Artists at Work: Celebration of Fine Art returns with high ambitions

By Alex Gallagher

After seeing record sales of art last year, the Celebration of Fine Art has returned for its 32nd year with high energy and hopes for continued success. 

Located off of Loop 101 and Hayden Road, 40,000 square feet of tents comprise home to 100 artists who have covered just about every inch of wall space with art and converted their slice of the space into their own studios where guests and buyers can get an inside look into the artist’s creative process. 

“It’s different than a gallery setting where we would put the art in the gallery and be void of the clients,” says Kirk Randle, one of the few artists who has displayed at every Celebration of Fine Art over the past three decades. “I have developed relationships and a client base over 32 years of doing this, and that’s how this has come together.” 

While those who have been with the celebration since its inception admit it was a crazy idea at first, it has turned into an event that artists circle on their calendars every year. 

“I have been involved since the beginning, and back then everyone thought it was a crazy idea to put a tent in the middle of the desert and put artists and collectors together,” says Susan Morrow Potje, the show director of the Celebration of Fine Art and daughter of the show’s founder, Tom Morrow.

“But it’s turned into an amazing experience where people can stand at the elbow of the artists while they’re creating their work,” she says. 

Although the show has remained steady in its space size, Potje has noticed a demand for larger pieces in the years she has been involved. 

“We haven’t grown in size as we have stayed at 40,000 square feet of exhibit space and 100 artists, but what’s grown over the years has been the quality of art in every aspect,” Potje says.

“It used to be really simple where each artist had two 8-foot-by-12-foot walls. … We learned over time that display is important, and the size of paintings has substantially grown as bigger homes were built here.” 

“A lot of these artists sell almost as much art as they create in a year at this show,” Potje says. “It’s a great choice for artists to be here financially. The weather is also great, and there’s such a sense of community. A lot of our artists have compared this to art camp only with the public there to buy and support it.” 

Because of this, the artists are able to translate their enthusiasm to potential buyers and give a sneak peek into their creative process — which also happens to be a great sales tool. 

“My biggest selling tool is sitting there painting while people watch me do what I do,” Randle said. “That makes it personal, as people can see the person creating the art.”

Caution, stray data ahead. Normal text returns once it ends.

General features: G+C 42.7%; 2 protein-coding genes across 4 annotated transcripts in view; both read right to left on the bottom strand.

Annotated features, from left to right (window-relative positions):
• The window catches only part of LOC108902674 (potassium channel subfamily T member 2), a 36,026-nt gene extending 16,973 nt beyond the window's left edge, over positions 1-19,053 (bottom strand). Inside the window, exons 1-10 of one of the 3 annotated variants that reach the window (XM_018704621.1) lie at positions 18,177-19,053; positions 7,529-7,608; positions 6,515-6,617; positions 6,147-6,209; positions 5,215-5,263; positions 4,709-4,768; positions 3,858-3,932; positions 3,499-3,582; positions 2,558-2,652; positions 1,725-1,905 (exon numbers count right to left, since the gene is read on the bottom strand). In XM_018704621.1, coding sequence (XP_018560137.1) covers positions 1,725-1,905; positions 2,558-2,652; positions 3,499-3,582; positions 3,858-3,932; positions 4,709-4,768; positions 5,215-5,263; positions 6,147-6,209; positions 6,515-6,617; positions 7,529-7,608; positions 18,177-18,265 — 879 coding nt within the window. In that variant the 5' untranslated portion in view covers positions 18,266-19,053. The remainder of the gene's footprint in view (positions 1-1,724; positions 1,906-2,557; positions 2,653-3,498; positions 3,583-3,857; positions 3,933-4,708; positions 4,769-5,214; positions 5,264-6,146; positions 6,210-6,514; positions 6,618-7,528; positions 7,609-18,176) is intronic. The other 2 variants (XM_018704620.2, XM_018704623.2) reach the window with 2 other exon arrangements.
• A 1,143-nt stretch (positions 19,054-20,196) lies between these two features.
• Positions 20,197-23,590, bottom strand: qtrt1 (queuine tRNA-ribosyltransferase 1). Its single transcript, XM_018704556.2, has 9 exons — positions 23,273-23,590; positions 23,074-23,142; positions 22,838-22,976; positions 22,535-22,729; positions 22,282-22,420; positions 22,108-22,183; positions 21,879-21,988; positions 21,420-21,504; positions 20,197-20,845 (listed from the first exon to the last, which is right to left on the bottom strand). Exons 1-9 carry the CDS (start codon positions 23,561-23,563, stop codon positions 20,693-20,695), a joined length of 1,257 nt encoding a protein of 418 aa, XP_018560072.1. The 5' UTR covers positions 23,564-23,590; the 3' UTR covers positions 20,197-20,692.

Not only has this technique attracted buyers, but it has also drawn the attention of artists like Erin Matlock, who is displaying her art for the first time at the Celebration of Fine Art this year. 

“For me, it’s watching the progression of the artists and to see how their work changes and evolves over the years,” Matlock said. “To me, the growth of that spirit of art is interesting to me.” 

Other artists were sold on the opportunity to create a bond with the guests who walk through the spaces. 

“One of the reasons why I won’t do other tent shows is because by the time you set up, you don’t get the chance to paint or talk with the collectors or viewers like you do here,” says Priscilla Nelson, who has been showing her art at the Celebration the past four years.

“It is fun, educational and the people coming through here learn a lot about what they like and the variety.”

While Potje tries to create a show with good spirits, she also tries to keep the show diverse.

“Each year at the end of the season, any artist who is in the show and wishes to come back submits an application and goes through the jury process,” she says.

“We look at the quality of work, sales, ability to play well with others and provide an artistic balance. However, we try to have at least 15 new spaces available each year for new artists to come in.” 

However, Potje admits this is a hard task at times. 

“It does get harder to eliminate, because we have so many high-quality artists,” she says. “But having the new art is exciting for our collectors who come back year after year.” 

Potje also believes that the show’s educational component has become a draw for guests, especially in the past two years. 

“One thing we’re also proud of is how much education we have provided the community through our website, podcast and art discovery series we host every Friday at 4 p.m. during our season in our cafe,” she says.

“People can walk through and talk to the artists to get different perspectives on art all day, but we thought it would be fun to put together an organized method to pick topics. We felt this would be more formal and it would build the educational platform.” 

In addition to being drawn to the educational component, there is a sense of longing among the guests who are eager to experience the arts once more. 

“I feel like this is an escape,” Matlock says. “We all have been through quite a bit, so if someone can leave all of that behind and be completely immersed in art, that’s a therapeutic experience and the celebration of art for me.” 

“We’re hardwired as human beings to appreciate beauty, and most of what we experience here is art that will take you back to a memory or inspire a creative thought process,” Potje says. 

There appears to be a consensus among artists and Potje that the show has picked up right where it left off in 2021. 

“As events and festivals have picked back up, artists are having their best years ever, and 2021 was our highest year of sales ever,” Potje says.

“If it continues like this, it could be a banner year,” Randle adds. 

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